Trade and Sustainable Development
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CIEL Spearheads Efforts for Transparency in UN Arbitration Body
February 11, 2011
This week, the United Nations Commission on International Trade Law (UNCITRAL) resumes negotiations on including transparency and access to information in its rules for investor-State arbitrations at the United Nations headquarters in New York. CIEL, together with the International Institute for Sustainable Development (IISD), has spearheaded the efforts to include transparency, access to information and public participation in arbitrations brought by investors against States at UNCITRAL and elsewhere..
Originally developed more than three decades ago for use in private commercial disputes, UNCITRAL arbitration rules are now used around the world to resolve disputes involving not only private companies but national governments. In fact, UNCITRAL rules are now the second most commonly used rules in arbitrations where a State is a party. In light of this, CIEL’s and IISD are working to raise awareness of the profound public interest in these rules, and the disputes resolved under them. These disputes often raise important public policy issues that can deeply affect decision-making on issues of national importance. Unfortunately, the existing rules stifle transparency, access to information and public participation. It is often impossible to even know whether an arbitration exists or what the outcome is. This secrecy undermines democratic values and thwarts both domestic freedom-of-information laws and the human right to access to information.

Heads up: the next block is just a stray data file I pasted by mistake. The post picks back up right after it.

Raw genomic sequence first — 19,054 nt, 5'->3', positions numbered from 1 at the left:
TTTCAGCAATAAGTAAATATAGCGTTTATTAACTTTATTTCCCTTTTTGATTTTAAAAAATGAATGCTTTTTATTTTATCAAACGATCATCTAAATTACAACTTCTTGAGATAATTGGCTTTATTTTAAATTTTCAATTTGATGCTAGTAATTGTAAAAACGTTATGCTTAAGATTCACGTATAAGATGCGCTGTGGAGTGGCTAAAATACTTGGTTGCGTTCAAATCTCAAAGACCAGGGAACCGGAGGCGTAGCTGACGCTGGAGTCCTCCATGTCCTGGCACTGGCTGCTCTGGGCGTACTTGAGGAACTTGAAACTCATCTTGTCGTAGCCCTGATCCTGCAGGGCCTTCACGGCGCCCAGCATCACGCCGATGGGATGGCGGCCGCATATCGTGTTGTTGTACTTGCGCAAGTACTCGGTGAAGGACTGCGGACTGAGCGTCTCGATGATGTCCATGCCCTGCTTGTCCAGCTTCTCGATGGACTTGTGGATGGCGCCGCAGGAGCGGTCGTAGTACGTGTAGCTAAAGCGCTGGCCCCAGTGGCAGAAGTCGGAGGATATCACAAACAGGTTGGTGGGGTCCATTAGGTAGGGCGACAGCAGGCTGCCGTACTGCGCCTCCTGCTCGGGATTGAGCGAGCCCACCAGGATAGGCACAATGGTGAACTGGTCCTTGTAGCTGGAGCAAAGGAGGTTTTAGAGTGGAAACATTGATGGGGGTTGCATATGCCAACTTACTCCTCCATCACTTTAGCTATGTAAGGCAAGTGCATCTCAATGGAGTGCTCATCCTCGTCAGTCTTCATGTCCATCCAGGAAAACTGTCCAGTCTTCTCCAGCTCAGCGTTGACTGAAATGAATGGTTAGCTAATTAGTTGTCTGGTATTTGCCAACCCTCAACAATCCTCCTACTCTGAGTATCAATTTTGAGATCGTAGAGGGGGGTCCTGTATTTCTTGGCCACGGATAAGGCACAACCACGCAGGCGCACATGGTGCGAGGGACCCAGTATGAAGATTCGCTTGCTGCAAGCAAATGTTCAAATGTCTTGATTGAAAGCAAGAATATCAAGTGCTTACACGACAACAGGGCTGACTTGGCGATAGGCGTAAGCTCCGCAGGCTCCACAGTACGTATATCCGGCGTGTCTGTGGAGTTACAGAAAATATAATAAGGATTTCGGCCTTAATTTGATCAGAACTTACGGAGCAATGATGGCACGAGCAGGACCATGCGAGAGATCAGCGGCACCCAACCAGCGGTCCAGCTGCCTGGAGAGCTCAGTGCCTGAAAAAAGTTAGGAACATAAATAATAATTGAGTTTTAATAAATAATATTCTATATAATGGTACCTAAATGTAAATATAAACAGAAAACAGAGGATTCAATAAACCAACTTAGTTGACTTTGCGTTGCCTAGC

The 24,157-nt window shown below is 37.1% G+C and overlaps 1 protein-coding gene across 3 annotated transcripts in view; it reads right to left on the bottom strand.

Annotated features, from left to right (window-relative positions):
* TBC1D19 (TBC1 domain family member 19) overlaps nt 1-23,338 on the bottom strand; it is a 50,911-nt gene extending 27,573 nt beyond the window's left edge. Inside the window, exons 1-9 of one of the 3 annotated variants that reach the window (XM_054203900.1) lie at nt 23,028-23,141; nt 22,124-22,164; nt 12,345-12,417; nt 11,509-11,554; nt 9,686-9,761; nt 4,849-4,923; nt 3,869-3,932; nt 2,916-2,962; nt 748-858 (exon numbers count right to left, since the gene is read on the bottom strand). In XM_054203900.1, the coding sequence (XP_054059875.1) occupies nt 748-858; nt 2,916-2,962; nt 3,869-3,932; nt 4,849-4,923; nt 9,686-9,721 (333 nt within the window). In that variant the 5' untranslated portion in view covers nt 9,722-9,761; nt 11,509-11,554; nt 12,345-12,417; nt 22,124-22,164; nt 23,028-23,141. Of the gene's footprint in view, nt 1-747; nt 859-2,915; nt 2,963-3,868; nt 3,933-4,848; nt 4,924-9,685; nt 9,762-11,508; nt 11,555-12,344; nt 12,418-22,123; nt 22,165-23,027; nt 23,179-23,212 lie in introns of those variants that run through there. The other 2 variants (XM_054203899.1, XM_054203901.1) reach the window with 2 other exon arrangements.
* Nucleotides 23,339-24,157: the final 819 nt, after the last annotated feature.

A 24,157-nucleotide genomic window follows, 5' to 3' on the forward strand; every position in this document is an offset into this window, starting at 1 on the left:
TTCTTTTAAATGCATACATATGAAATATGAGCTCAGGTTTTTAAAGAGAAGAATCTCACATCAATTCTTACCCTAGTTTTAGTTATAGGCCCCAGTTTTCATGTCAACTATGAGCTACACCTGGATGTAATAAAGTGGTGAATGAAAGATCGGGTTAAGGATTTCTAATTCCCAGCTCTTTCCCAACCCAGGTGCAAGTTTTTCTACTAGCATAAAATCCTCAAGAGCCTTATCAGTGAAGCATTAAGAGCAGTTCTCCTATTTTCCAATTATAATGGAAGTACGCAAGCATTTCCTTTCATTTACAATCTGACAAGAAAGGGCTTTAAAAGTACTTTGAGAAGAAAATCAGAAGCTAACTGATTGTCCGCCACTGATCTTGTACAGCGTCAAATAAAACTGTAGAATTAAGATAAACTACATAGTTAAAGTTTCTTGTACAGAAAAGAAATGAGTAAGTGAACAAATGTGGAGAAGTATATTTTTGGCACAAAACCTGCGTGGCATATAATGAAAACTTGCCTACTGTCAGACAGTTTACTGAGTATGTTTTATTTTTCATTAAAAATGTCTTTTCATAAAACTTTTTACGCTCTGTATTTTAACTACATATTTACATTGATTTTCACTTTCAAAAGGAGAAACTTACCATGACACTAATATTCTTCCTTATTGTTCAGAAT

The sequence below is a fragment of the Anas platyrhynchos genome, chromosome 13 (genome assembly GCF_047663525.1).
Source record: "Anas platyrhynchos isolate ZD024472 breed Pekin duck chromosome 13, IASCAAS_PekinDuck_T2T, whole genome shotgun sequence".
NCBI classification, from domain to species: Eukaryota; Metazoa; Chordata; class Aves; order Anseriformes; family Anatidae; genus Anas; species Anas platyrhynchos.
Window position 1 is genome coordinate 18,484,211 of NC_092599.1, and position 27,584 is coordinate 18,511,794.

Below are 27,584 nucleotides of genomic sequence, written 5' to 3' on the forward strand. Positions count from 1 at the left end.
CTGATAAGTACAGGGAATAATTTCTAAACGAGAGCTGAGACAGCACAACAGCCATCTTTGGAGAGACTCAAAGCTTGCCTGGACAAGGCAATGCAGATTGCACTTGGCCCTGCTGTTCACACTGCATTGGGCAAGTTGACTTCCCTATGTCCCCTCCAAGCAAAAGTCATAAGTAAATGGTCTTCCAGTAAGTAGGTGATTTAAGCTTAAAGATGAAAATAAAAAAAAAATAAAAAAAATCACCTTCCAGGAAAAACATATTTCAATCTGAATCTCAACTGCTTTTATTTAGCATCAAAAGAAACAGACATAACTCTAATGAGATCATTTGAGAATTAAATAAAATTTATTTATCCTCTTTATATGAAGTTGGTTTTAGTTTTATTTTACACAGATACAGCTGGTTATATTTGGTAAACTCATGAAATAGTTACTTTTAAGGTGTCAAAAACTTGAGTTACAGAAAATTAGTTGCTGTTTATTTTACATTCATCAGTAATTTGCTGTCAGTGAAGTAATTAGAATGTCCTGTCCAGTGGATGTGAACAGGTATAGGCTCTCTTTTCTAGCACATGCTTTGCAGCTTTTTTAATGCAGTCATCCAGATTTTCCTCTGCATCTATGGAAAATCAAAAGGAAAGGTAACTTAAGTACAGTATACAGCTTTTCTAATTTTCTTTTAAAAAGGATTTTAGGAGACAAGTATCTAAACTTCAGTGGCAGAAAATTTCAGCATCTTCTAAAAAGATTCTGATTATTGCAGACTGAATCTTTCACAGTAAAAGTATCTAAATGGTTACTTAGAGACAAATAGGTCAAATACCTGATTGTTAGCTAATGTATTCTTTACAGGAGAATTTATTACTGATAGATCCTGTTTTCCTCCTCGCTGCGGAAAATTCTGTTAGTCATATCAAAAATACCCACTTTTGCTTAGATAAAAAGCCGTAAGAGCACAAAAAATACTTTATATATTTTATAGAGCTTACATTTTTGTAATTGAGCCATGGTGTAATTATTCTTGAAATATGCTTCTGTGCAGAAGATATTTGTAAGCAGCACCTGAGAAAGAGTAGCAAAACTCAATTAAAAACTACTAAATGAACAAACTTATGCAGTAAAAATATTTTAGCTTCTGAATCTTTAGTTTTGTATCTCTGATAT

UNCITRAL's Working Group II, the group mandated to revise the arbitration rules, initially rebuffed calls by CIEL and IISD to introduce transparency requirements into investment arbitrations. But, in 2008, UNCITRAL’s main body agreed that the arbitration rules should provide for transparency in investor-State arbitrations. More recently, CIEL has worked to raise the linkage between these negotiations and countries’ obligations under international human rights law. As the Working Group resumes discussions on transparency in February 2011, stiff opposition is expected, in part because so many of the negotiators are members of the private arbitration bar that is benefited by the current secretive rules.
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